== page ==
Under the Hood
Let no unwholesome word proceed from your mouth, but only such a word as is good for edification according to the need of the moment, so that it will give grace to those who hear.
Gary Graff, a pastor in Lancaster, Minnesota, tells a story of something that happened to his friend. After shopping at the mall all day, the man walked out to his car, only to smell a foul odor coming from beneath the hood. Upon lifting the hood, he discovered the body of a cat that had been caught in the fan (cat lovers, I offer my condolences!).
In disgust, the man stared at the mess, not knowing what to do. He decided to place the remains in an empty shopping bag. After closing the hood, he walked back toward the mall to wash his hands. As he neared the entrance, he looked back and noticed something unusual happening. He watched as a middle-aged woman approached his car, looked around, then grabbed the bag he had tied and left on top of the car. He stood in shock as she walked quickly past him, hurrying into the mall. This was too good to be true! He followed her.
She went into a restaurant and sat down in a private booth. Once seated, she untied the knot to survey her stolen prize. As soon as she opened the bag and saw the dead cat inside, she screamed—and promptly fainted! Of course, the management was alarmed that a customer had fainted in the restaurant, and paramedics were called. In no time, the woman was strapped to a gurney and rolled outside. The "owner" of the cat bag couldn't resist: he took the bag from the booth and just as the woman was being loaded into the ambulance, ran over and said, "Hey lady, don't forget your bag!" Then he laid the bag on top of her.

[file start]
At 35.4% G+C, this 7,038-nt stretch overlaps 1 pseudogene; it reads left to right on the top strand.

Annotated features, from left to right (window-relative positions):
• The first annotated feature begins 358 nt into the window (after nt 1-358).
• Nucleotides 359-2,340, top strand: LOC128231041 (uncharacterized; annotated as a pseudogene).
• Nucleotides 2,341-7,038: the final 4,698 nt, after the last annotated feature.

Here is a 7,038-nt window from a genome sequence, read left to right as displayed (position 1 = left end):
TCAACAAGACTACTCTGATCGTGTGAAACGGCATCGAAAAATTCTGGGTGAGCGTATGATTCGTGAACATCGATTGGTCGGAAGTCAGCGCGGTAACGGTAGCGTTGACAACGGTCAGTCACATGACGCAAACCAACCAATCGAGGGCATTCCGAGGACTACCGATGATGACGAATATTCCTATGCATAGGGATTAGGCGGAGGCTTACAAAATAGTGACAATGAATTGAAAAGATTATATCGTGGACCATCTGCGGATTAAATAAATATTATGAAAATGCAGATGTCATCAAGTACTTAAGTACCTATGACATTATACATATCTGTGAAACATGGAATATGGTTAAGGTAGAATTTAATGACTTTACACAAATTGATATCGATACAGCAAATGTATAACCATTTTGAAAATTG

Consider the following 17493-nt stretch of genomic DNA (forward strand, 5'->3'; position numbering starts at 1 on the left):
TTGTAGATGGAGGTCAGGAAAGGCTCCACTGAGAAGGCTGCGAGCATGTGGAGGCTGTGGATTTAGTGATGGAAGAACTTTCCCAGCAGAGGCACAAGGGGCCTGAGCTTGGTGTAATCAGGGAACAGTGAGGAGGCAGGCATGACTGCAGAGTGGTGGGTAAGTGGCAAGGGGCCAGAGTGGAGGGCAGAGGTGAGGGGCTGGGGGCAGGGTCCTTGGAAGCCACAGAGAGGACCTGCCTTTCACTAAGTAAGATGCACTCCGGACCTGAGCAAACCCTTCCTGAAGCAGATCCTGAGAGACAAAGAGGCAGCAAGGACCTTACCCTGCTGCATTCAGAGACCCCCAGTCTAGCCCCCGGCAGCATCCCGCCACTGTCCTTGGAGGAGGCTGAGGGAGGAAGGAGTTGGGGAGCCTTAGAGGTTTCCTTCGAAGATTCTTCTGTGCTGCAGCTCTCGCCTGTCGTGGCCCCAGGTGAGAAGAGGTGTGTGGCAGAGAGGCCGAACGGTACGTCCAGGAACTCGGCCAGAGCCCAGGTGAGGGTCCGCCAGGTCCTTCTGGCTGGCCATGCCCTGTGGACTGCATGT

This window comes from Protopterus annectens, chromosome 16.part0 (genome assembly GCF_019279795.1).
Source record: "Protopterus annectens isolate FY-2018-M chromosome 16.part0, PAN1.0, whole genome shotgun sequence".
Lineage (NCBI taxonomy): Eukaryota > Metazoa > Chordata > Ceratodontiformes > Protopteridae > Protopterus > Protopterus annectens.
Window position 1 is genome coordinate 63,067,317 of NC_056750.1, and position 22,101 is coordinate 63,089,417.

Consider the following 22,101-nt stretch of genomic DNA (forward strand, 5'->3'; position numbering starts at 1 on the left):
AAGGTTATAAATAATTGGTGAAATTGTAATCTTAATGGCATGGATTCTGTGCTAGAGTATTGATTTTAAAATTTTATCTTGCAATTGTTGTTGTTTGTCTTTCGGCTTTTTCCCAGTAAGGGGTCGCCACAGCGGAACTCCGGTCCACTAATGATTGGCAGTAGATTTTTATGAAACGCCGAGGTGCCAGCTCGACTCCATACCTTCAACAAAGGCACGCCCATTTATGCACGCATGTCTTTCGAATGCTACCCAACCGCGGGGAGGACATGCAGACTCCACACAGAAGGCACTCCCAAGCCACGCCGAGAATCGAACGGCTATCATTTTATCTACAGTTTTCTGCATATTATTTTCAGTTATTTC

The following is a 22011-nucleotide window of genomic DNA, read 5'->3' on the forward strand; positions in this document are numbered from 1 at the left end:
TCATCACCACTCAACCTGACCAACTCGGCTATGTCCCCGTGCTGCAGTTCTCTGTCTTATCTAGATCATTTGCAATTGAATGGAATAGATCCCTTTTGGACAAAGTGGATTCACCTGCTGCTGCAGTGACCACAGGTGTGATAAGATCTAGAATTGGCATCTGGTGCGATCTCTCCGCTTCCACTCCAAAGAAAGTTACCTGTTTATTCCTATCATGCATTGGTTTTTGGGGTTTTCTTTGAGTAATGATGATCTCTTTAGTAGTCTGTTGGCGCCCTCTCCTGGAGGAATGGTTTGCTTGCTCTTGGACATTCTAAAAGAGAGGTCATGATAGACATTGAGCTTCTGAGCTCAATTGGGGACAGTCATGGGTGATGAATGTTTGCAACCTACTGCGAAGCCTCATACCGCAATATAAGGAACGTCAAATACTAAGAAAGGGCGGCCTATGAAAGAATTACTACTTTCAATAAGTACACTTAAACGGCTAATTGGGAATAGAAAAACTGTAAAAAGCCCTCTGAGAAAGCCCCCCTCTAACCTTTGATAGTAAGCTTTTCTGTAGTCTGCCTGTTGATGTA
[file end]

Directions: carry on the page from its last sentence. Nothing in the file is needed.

As humorous as this story is, it reminds me of many people I know—people who look shiny and clean on the outside, but once the hood is opened, the rotten smell assaults our noses. In fact, our mouths are like that, revealing what's inside . . . they're a window of our heart.
In Luke 6:45, Christ says, "The good man out of the good treasure of his heart brings forth what is good; and the evil man out of the evil treasure brings forth what is evil; for his mouth speaks from that which fills his heart." One of the greatest distinctives between believers and unbelievers should be the way we speak.
If God has truly redeemed us, His Spirit has given us the power to live holy lives. We have no excuse for gossip, lies, crude jesting, cursing, or taking the Lord's name in vain. These are the marks of heart defiled, rotten . . . not redeemed.
Do you have decayed remains under the hood? Open your mouth—examine your heart—start changing your vocabulary . . . today!
Prayer Point: Pray that God will give you renewed conviction about your conversation so you will become more aware of the damage and power that lie in your words. Admit your need to a friend and ask him to hold you accountable to speak only wholesome words.
Extra Refreshment: Read James 3.
Do you get a pit in your stomach when awaiting that diagnosis or that acceptance letter or that apology? Do you lose sleep sometimes? In truth, our bodily responses to external and internal pressures are inescapable. So when Paul tells us to get rid of anxiety, he isn’t talking about physical ills; he’s talking about spiritual ones. In a society that pours billions of dollars into medicating symptoms, Pastor Stephen Davey takes us to the source of anxiety by giving us a remedy for the soul.
Many ministries today expound on life and illustrate with Scripture;
we’re committed to expounding on Scripture and illustrating with life!